I can already hear the yapping of those Skal powers that be, about their duty to protect their members but the words of Cene sound simply too hollow, quoting that section of the mail to the members: ‘Given the continued insistence of governments to place travel advisories to specific areas of Kenya where the Congress was to be held the Executive Committee and Chair of the LOC have agreed to postpone the congress and that Kenya will relook at holding a congress in 2018’.
This of course is a transparent attempt to twist the UK’s anti travel advisories to suit the purpose as it has been suggested that the Kenyan government was quite happy to provide police escorts for delegates from the airport to the congress hotel, and other hotels and venues, and back to the airport again.
Cene then continued, adding more salt into the wounds of the organizers of the now cancelled congress at the beach: ‘On behalf of the Executive Committee and the membership I would like to extend my deep gratitude and heartfelt thanks to the Local Organising Committee and Skålleagues in Kenya (Nairobi and Kenya Coast Clubs) for their tireless work over the past three years and more importantly for their compassion and understanding in the decision to postpone the 2015 event. I urge the wider membership to remember their actions and to support their bid for the 2018 Congress’. Frankly, the word Bollocks came to mind when I read that meaningless utterance.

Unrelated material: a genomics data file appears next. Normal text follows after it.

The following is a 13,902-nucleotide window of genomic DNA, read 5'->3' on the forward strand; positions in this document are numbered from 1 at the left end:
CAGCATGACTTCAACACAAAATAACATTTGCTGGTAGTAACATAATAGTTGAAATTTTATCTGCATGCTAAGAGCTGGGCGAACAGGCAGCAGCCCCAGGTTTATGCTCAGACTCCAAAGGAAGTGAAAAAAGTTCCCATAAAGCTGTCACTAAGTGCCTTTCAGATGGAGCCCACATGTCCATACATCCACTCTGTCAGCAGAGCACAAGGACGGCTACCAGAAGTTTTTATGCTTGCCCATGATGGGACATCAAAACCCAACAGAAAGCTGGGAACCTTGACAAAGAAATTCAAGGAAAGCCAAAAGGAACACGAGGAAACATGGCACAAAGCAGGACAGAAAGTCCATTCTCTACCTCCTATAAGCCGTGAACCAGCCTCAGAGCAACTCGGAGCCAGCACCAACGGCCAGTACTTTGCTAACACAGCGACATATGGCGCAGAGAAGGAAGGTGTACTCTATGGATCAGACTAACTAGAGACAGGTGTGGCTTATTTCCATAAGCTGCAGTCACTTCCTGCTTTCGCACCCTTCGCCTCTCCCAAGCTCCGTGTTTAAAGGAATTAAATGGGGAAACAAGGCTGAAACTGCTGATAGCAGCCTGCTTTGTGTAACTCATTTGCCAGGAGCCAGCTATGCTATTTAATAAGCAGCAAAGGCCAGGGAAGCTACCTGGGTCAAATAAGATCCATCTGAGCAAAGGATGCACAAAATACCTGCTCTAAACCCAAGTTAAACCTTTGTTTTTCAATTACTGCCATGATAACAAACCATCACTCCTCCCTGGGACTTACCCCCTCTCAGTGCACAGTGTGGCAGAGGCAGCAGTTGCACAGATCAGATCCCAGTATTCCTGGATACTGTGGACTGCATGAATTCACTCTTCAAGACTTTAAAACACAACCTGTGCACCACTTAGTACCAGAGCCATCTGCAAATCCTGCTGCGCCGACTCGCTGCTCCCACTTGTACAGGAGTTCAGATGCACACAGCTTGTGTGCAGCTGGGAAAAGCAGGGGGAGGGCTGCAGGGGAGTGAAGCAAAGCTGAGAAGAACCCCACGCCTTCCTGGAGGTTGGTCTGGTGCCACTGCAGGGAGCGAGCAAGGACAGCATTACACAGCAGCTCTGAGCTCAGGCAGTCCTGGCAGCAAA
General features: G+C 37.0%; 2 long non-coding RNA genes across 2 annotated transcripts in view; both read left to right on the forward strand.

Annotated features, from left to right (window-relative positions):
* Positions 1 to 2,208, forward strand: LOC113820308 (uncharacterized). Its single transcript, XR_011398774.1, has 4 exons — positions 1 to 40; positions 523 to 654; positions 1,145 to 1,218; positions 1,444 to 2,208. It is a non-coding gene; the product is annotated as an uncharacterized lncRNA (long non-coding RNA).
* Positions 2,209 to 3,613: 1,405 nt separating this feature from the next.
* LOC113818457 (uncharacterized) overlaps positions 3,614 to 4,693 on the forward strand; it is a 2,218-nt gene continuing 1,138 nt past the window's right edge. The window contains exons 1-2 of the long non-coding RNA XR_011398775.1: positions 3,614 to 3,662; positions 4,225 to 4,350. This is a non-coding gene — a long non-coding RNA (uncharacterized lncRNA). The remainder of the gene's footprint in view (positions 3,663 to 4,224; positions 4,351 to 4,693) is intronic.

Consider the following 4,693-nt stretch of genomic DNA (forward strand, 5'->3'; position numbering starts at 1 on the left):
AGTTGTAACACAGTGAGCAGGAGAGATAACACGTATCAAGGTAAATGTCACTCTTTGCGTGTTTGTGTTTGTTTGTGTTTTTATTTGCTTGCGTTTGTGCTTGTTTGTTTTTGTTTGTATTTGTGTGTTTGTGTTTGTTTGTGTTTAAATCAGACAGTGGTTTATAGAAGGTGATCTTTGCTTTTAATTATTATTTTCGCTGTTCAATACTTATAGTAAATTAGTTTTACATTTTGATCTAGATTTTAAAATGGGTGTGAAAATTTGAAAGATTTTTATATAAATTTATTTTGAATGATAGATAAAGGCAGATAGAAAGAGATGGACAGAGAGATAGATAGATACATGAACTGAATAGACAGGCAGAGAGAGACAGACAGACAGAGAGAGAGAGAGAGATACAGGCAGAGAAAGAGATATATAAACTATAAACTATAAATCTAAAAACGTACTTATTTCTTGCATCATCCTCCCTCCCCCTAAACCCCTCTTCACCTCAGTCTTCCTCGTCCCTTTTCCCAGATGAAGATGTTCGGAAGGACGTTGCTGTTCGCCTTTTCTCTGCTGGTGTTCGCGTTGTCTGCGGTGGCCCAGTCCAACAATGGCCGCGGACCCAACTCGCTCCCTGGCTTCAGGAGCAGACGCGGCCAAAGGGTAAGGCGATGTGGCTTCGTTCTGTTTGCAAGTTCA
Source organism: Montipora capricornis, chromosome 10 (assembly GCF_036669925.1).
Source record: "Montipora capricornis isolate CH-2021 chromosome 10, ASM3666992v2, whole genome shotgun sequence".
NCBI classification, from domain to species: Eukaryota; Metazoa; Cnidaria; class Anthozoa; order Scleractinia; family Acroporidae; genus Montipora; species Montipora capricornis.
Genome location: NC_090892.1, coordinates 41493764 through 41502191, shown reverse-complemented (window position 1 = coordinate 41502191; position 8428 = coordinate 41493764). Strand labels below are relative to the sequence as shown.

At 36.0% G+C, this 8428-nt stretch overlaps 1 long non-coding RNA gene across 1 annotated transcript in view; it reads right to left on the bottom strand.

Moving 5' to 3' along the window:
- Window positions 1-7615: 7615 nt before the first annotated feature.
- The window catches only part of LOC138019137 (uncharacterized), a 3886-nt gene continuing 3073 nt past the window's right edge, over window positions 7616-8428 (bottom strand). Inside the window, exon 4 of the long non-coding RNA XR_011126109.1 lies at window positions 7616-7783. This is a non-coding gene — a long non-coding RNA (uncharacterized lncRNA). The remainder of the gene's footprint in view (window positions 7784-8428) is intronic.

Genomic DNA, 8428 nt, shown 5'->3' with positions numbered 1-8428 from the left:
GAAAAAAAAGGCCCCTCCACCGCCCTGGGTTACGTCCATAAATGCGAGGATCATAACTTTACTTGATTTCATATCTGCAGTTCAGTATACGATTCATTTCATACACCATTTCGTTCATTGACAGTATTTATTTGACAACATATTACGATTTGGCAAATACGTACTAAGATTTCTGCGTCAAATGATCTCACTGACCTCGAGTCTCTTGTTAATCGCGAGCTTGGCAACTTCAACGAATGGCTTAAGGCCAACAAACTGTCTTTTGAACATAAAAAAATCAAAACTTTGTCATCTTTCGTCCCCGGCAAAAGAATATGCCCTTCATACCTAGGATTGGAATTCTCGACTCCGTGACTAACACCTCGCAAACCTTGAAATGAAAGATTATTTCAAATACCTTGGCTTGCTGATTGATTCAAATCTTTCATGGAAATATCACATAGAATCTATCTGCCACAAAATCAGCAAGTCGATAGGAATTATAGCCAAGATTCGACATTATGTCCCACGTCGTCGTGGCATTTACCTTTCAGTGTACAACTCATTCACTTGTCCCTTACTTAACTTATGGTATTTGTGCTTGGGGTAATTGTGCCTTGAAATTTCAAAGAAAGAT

While the Kenyan Skal leadership may put a brave face on, after learning of the decision, perhaps diplomatically already looking at the carrot dangled in front of their eyes that they may yet get the congress back for 2018 – considering the cowardice of yesterday’s announcement there is no certainty though that this in fact will happen when the vote is called at the congress in 2016 – is the membership at large absolutely seething with anger and frustration and more than a few choice words were shared with this correspondent over the past 15 hours since the news became public knowledge.